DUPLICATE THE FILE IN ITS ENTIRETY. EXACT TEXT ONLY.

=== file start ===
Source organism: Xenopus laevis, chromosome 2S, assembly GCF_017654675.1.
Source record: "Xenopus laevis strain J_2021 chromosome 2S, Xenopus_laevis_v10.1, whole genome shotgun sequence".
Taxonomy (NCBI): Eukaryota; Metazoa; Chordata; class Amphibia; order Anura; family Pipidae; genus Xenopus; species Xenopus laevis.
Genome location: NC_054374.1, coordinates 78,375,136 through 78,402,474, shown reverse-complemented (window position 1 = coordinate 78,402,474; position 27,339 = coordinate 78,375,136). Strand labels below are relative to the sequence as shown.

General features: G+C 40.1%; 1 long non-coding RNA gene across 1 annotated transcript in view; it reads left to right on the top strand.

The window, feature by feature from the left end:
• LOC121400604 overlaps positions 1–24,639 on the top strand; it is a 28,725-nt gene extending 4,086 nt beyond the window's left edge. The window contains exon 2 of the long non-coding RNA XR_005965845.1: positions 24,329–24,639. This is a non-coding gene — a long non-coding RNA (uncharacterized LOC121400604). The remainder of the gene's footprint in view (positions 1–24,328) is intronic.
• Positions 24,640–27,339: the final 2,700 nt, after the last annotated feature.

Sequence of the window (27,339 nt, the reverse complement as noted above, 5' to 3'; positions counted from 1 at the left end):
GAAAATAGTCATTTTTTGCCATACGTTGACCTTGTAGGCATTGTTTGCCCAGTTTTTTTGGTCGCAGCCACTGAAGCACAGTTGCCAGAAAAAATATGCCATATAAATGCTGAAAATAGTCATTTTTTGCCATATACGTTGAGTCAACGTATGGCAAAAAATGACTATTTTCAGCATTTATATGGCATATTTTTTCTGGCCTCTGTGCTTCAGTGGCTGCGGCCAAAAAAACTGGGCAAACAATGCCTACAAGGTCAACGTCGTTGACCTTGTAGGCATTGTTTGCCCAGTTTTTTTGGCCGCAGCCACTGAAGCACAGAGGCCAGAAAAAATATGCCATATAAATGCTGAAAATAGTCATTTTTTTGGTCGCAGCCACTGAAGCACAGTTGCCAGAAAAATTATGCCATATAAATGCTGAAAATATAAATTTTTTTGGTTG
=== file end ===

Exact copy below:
Source organism: Xenopus laevis, chromosome 2S, assembly GCF_017654675.1.
Source record: "Xenopus laevis strain J_2021 chromosome 2S, Xenopus_laevis_v10.1, whole genome shotgun sequence".
Taxonomy (NCBI): Eukaryota; Metazoa; Chordata; class Amphibia; order Anura; family Pipidae; genus Xenopus; species Xenopus laevis.
Genome location: NC_054374.1, coordinates 78,375,136 through 78,402,474, shown reverse-complemented (window position 1 = coordinate 78,402,474; position 27,339 = coordinate 78,375,136). Strand labels below are relative to the sequence as shown.

General features: G+C 40.1%; 1 long non-coding RNA gene across 1 annotated transcript in view; it reads left to right on the top strand.

The window, feature by feature from the left end:
• LOC121400604 overlaps positions 1–24,639 on the top strand; it is a 28,725-nt gene extending 4,086 nt beyond the window's left edge. The window contains exon 2 of the long non-coding RNA XR_005965845.1: positions 24,329–24,639. This is a non-coding gene — a long non-coding RNA (uncharacterized LOC121400604). The remainder of the gene's footprint in view (positions 1–24,328) is intronic.
• Positions 24,640–27,339: the final 2,700 nt, after the last annotated feature.

Sequence of the window (27,339 nt, the reverse complement as noted above, 5' to 3'; positions counted from 1 at the left end):
GAAAATAGTCATTTTTTGCCATACGTTGACCTTGTAGGCATTGTTTGCCCAGTTTTTTTGGTCGCAGCCACTGAAGCACAGTTGCCAGAAAAAATATGCCATATAAATGCTGAAAATAGTCATTTTTTGCCATATACGTTGAGTCAACGTATGGCAAAAAATGACTATTTTCAGCATTTATATGGCATATTTTTTCTGGCCTCTGTGCTTCAGTGGCTGCGGCCAAAAAAACTGGGCAAACAATGCCTACAAGGTCAACGTCGTTGACCTTGTAGGCATTGTTTGCCCAGTTTTTTTGGCCGCAGCCACTGAAGCACAGAGGCCAGAAAAAATATGCCATATAAATGCTGAAAATAGTCATTTTTTTGGTCGCAGCCACTGAAGCACAGTTGCCAGAAAAATTATGCCATATAAATGCTGAAAATATAAATTTTTTTGGTTG